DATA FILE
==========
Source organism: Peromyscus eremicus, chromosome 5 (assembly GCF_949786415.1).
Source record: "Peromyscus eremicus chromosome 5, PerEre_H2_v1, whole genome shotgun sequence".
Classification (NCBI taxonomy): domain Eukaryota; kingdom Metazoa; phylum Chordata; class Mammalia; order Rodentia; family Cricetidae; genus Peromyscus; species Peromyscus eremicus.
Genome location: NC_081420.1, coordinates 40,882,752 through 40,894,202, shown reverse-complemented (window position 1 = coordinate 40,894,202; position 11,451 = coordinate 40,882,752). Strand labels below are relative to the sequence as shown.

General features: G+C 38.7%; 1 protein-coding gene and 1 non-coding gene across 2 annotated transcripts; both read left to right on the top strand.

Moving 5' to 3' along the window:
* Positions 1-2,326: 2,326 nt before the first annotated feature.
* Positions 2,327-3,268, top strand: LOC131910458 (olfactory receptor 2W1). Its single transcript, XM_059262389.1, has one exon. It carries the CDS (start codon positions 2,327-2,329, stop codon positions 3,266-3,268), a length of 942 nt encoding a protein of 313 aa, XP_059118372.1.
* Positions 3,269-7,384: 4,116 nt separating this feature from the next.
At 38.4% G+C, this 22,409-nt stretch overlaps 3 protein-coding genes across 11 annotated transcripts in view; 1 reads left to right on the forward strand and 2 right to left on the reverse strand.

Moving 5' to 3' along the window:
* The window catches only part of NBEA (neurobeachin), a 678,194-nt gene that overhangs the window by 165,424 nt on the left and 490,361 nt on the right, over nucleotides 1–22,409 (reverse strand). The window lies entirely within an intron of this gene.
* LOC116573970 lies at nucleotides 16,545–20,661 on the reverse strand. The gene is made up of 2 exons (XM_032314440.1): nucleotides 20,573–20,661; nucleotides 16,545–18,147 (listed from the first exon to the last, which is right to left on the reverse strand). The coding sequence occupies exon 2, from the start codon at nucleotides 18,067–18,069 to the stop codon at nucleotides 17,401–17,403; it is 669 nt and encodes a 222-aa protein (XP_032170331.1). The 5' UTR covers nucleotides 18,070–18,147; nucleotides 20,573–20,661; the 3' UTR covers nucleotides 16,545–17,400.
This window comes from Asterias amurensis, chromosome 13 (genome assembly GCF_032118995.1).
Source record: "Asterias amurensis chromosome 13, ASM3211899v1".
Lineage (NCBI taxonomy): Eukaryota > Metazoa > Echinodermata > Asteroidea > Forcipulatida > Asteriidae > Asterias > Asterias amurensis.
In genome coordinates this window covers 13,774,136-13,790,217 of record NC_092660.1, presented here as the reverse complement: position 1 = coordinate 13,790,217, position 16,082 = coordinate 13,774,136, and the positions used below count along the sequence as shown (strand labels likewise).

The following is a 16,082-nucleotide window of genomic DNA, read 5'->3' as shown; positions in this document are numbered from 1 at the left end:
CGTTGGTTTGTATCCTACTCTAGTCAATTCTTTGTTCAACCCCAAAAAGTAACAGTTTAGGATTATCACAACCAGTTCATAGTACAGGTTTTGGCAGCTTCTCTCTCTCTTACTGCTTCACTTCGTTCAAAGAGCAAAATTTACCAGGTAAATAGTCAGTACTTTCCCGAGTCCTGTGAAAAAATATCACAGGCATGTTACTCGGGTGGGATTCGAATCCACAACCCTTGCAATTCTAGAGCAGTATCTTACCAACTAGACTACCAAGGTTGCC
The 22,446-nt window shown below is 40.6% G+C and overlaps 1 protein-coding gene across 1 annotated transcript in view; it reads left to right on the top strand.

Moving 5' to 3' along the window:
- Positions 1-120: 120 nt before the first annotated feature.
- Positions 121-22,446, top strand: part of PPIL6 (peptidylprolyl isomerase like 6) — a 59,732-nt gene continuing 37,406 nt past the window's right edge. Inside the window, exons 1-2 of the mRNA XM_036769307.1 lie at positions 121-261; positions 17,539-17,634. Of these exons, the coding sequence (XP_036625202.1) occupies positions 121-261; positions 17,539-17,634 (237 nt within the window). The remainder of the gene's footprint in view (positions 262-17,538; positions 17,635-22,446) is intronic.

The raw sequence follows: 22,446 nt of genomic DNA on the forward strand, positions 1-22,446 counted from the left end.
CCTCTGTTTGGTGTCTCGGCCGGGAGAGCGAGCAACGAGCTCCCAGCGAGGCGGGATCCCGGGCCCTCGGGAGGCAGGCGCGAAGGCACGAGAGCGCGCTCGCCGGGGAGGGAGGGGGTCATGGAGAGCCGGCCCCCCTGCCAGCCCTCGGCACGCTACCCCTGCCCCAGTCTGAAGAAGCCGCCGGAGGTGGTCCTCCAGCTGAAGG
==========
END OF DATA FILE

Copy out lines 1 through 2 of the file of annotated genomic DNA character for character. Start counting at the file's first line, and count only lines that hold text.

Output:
Source organism: Peromyscus eremicus, chromosome 5 (assembly GCF_949786415.1).
Source record: "Peromyscus eremicus chromosome 5, PerEre_H2_v1, whole genome shotgun sequence".